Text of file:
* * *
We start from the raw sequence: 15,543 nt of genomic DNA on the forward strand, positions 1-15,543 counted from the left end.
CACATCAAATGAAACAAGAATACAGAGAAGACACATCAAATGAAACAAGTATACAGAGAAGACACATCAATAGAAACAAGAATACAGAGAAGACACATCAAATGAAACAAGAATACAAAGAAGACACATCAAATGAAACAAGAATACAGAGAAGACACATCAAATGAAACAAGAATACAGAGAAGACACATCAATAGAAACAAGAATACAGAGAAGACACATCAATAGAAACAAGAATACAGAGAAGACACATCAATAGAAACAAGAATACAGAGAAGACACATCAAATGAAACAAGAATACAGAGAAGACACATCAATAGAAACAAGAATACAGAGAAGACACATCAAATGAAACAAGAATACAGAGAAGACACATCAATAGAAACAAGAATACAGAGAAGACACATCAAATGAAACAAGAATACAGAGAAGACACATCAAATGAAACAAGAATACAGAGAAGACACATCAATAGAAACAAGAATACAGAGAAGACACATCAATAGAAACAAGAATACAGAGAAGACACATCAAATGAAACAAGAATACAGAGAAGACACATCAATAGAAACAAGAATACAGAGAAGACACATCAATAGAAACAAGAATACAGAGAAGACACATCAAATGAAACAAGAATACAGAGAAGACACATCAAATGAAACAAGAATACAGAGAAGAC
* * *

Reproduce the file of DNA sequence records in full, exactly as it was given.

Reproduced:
We start from the raw sequence: 15,543 nt of genomic DNA on the forward strand, positions 1-15,543 counted from the left end.
CACATCAAATGAAACAAGAATACAGAGAAGACACATCAAATGAAACAAGTATACAGAGAAGACACATCAATAGAAACAAGAATACAGAGAAGACACATCAAATGAAACAAGAATACAAAGAAGACACATCAAATGAAACAAGAATACAGAGAAGACACATCAAATGAAACAAGAATACAGAGAAGACACATCAATAGAAACAAGAATACAGAGAAGACACATCAATAGAAACAAGAATACAGAGAAGACACATCAATAGAAACAAGAATACAGAGAAGACACATCAAATGAAACAAGAATACAGAGAAGACACATCAATAGAAACAAGAATACAGAGAAGACACATCAAATGAAACAAGAATACAGAGAAGACACATCAATAGAAACAAGAATACAGAGAAGACACATCAAATGAAACAAGAATACAGAGAAGACACATCAAATGAAACAAGAATACAGAGAAGACACATCAATAGAAACAAGAATACAGAGAAGACACATCAATAGAAACAAGAATACAGAGAAGACACATCAAATGAAACAAGAATACAGAGAAGACACATCAATAGAAACAAGAATACAGAGAAGACACATCAATAGAAACAAGAATACAGAGAAGACACATCAAATGAAACAAGAATACAGAGAAGACACATCAAATGAAACAAGAATACAGAGAAGAC